lkilligrew

Why good documentation is important

Blog Post created by lkilligrew on Aug 8, 2016

My role in Developer Integrations is a little different from my colleagues. I was hired in 2012 as their first-ever technical writer. My initial challenge was to rewrite all of our integration guides for the MercuryPay platform, which were criticized as difficult to follow. Four years and thousands of pages later, they are praised.

 

Technical writing is one of my passions; my motto is, “anything can be made simple, and it’s really hard to make things simple.” Think of the last time you tried to assemble something, like a piece of furniture from the store, and how hard it was. One time my husband and I bought a computer desk for his sister. Between the two of us it took over 4 miserable, cursing hours to put the thing together. The assembly instructions were horrid, and neither of us had ever assembled furniture before. As we worked, we eventually got the hang of it, and I realized the instructions were not well organized and did not offer any explanation beyond “put thingamajig A into hole B”. If we’d known why we were doing that, we would have reached that “aha” moment much earlier and would have been able to put the desk together in about 45 minutes.

 

That’s the problem with most technical guides. They’re usually a long laundry list of field definitions – name, type, length, and an often cryptic definition about what the field is for. There is very little context on why one would use that field in constructing a transaction request other than “required” or “optional”. Beyond that the programmer is on their own.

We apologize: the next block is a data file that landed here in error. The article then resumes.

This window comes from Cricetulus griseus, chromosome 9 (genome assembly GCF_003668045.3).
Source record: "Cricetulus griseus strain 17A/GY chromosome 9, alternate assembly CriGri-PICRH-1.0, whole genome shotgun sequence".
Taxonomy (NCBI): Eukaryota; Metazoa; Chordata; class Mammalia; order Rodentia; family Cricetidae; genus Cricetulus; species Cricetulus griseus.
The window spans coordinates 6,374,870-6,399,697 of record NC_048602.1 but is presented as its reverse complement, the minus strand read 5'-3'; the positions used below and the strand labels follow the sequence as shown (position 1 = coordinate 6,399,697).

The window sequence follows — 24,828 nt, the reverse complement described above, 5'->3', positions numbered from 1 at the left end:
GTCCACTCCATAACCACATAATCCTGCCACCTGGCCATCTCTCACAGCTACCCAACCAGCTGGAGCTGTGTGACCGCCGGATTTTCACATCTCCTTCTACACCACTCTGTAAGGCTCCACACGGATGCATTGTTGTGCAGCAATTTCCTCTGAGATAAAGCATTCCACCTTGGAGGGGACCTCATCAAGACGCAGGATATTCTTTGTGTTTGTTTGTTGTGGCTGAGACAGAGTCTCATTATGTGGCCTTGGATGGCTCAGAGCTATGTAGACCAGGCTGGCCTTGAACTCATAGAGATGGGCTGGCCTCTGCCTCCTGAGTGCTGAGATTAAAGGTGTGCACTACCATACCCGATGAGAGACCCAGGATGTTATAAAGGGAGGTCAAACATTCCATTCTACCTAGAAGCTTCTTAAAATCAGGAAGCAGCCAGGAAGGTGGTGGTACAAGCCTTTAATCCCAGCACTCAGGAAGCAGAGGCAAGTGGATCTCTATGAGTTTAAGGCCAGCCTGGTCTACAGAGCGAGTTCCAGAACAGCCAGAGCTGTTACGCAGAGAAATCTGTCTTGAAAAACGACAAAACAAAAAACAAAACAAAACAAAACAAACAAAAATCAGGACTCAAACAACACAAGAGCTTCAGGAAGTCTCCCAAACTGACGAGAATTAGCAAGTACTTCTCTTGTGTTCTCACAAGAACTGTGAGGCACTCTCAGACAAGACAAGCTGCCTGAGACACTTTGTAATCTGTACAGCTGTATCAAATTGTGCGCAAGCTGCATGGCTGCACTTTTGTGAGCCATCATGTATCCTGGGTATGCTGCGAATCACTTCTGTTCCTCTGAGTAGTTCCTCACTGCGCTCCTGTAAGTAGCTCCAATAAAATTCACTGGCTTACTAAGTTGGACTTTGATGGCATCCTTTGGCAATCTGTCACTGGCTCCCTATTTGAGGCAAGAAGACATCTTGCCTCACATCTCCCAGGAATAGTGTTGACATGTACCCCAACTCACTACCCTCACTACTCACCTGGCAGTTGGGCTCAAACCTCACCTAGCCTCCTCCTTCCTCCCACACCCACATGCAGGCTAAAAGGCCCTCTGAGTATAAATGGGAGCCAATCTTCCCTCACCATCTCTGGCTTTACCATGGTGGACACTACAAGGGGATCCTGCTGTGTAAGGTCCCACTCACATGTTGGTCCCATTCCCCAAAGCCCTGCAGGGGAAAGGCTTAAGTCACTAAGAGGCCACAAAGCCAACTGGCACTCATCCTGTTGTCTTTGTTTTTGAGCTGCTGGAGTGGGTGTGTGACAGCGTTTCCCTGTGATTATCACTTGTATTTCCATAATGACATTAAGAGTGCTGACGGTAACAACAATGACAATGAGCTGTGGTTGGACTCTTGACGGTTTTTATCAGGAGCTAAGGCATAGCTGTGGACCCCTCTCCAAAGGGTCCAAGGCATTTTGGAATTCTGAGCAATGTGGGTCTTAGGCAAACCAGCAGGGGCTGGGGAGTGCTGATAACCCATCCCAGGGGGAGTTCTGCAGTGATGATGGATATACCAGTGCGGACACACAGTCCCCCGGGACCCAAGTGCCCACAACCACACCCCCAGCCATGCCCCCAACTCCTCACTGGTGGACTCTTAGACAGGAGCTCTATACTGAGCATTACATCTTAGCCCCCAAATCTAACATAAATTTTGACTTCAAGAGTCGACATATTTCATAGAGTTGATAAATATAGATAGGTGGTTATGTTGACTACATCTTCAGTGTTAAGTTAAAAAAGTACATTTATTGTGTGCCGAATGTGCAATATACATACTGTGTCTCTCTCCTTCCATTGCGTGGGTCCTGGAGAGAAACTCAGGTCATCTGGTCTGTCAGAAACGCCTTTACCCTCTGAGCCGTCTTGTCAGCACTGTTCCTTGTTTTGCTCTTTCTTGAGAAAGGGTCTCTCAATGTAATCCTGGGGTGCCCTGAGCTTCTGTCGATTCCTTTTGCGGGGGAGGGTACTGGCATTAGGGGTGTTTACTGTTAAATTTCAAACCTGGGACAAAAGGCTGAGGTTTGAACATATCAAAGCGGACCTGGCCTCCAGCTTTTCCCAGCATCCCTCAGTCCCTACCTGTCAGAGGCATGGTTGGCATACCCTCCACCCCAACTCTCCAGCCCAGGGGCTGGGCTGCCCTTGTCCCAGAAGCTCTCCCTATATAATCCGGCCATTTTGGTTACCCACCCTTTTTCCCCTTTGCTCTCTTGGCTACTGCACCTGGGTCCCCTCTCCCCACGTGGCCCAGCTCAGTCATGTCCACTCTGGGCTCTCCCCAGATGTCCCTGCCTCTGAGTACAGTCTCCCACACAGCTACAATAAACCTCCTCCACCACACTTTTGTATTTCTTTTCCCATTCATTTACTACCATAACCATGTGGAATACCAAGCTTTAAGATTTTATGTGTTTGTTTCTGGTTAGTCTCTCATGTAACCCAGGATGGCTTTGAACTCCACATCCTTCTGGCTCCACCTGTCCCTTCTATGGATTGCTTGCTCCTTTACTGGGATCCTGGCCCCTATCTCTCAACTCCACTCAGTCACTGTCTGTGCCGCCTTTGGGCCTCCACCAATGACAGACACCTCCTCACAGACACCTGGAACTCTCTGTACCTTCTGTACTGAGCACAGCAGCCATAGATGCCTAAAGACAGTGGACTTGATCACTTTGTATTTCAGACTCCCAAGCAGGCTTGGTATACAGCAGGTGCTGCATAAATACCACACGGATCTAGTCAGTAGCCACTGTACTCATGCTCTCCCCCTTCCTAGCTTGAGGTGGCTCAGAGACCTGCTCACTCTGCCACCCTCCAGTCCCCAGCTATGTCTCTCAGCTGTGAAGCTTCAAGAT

My approach is different. You’ll find complete explanations in our guides about the “bigger picture” – how to construct the whole payment request under a given set of circumstances; why certain fields are required and how the values in those fields are used to generate transaction responses; nuances to be aware of, etc. For instance, we have two ways to cancel a Sale – Void and Reversal. Void is an actual trancode, but reversal is not. Both cancel a transaction and return funds to the card, so what’s the difference? Our earlier explanations were dense and confusing, causing lots of phone calls and emails. In our latest guide we’ve straightened all that out. Simply put, a Void goes to the processor and can take several days to complete, but if the Void transaction includes two additional fields, it reroutes the request to the card issuing bank and will settle in less time. By adding this explanation, our programmers understand the context, and confusion/frustration is thwarted.

 

All of our integration guides are available on Vantiv O.N.E., and I welcome feedback. Nothing is ever perfect, so if you have a question, or would like something added to the guides, let us know. We are here to make your job easier – it really is a partnership!

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